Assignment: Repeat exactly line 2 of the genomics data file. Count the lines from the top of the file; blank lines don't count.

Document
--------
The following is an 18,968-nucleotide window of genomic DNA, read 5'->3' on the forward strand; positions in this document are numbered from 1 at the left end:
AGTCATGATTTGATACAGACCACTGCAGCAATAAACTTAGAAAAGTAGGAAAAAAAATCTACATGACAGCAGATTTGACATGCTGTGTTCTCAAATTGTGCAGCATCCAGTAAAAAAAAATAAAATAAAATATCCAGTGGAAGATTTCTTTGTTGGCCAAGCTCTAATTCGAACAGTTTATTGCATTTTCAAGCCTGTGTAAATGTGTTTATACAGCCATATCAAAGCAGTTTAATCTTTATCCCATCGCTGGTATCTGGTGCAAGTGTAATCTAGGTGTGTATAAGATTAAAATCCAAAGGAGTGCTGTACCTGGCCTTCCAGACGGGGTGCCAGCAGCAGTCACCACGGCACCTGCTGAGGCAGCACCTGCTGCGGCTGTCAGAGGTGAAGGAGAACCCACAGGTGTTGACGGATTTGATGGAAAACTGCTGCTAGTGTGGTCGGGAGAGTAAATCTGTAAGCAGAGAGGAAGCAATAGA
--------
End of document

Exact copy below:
AGTCATGATTTGATACAGACCACTGCAGCAATAAACTTAGAAAAGTAGGAAAAAAAATCTACATGACAGCAGATTTGACATGCTGTGTTCTCAAATTGTGCAGCATCCAGTAAAAAAAAATAAAATAAAATATCCAGTGGAAGATTTCTTTGTTGGCCAAGCTCTAATTCGAACAGTTTATTGCATTTTCAAGCCTGTGTAAATGTGTTTATACAGCCATATCAAAGCAGTTTAATCTTTATCCCATCGCTGGTATCTGGTGCAAGTGTAATCTAGGTGTGTATAAGATTAAAATCCAAAGGAGTGCTGTACCTGGCCTTCCAGACGGGGTGCCAGCAGCAGTCACCACGGCACCTGCTGAGGCAGCACCTGCTGCGGCTGTCAGAGGTGAAGGAGAACCCACAGGTGTTGACGGATTTGATGGAAAACTGCTGCTAGTGTGGTCGGGAGAGTAAATCTGTAAGCAGAGAGGAAGCAATAGA